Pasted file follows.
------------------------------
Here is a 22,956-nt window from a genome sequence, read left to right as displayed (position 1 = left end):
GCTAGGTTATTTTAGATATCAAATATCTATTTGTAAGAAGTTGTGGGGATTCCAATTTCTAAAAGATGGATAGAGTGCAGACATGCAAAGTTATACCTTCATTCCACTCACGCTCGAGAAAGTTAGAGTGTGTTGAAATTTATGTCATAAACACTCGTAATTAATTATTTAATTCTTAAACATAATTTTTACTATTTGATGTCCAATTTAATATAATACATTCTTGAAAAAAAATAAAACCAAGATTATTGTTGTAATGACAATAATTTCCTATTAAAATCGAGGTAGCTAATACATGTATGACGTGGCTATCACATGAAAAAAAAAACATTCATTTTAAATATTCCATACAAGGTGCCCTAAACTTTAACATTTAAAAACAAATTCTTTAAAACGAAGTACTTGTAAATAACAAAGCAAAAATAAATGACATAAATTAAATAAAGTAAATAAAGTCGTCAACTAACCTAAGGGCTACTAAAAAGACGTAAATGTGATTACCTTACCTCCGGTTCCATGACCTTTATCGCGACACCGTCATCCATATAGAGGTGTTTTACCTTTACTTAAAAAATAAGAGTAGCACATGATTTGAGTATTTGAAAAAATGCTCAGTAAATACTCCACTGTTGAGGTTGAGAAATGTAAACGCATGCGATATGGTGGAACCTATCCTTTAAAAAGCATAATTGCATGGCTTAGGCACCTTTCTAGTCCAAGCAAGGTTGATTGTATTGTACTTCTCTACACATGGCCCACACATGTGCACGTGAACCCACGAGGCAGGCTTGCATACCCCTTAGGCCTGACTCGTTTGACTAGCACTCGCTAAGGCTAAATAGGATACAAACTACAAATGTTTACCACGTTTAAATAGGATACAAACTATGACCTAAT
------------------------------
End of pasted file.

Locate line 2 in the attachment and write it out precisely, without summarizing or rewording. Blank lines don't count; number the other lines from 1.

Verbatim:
GCTAGGTTATTTTAGATATCAAATATCTATTTGTAAGAAGTTGTGGGGATTCCAATTTCTAAAAGATGGATAGAGTGCAGACATGCAAAGTTATACCTTCATTCCACTCACGCTCGAGAAAGTTAGAGTGTGTTGAAATTTATGTCATAAACACTCGTAATTAATTATTTAATTCTTAAACATAATTTTTACTATTTGATGTCCAATTTAATATAATACATTCTTGAAAAAAAATAAAACCAAGATTATTGTTGTAATGACAATAATTTCCTATTAAAATCGAGGTAGCTAATACATGTATGACGTGGCTATCACATGAAAAAAAAAACATTCATTTTAAATATTCCATACAAGGTGCCCTAAACTTTAACATTTAAAAACAAATTCTTTAAAACGAAGTACTTGTAAATAACAAAGCAAAAATAAATGACATAAATTAAATAAAGTAAATAAAGTCGTCAACTAACCTAAGGGCTACTAAAAAGACGTAAATGTGATTACCTTACCTCCGGTTCCATGACCTTTATCGCGACACCGTCATCCATATAGAGGTGTTTTACCTTTACTTAAAAAATAAGAGTAGCACATGATTTGAGTATTTGAAAAAATGCTCAGTAAATACTCCACTGTTGAGGTTGAGAAATGTAAACGCATGCGATATGGTGGAACCTATCCTTTAAAAAGCATAATTGCATGGCTTAGGCACCTTTCTAGTCCAAGCAAGGTTGATTGTATTGTACTTCTCTACACATGGCCCACACATGTGCACGTGAACCCACGAGGCAGGCTTGCATACCCCTTAGGCCTGACTCGTTTGACTAGCACTCGCTAAGGCTAAATAGGATACAAACTACAAATGTTTACCACGTTTAAATAGGATACAAACTATGACCTAAT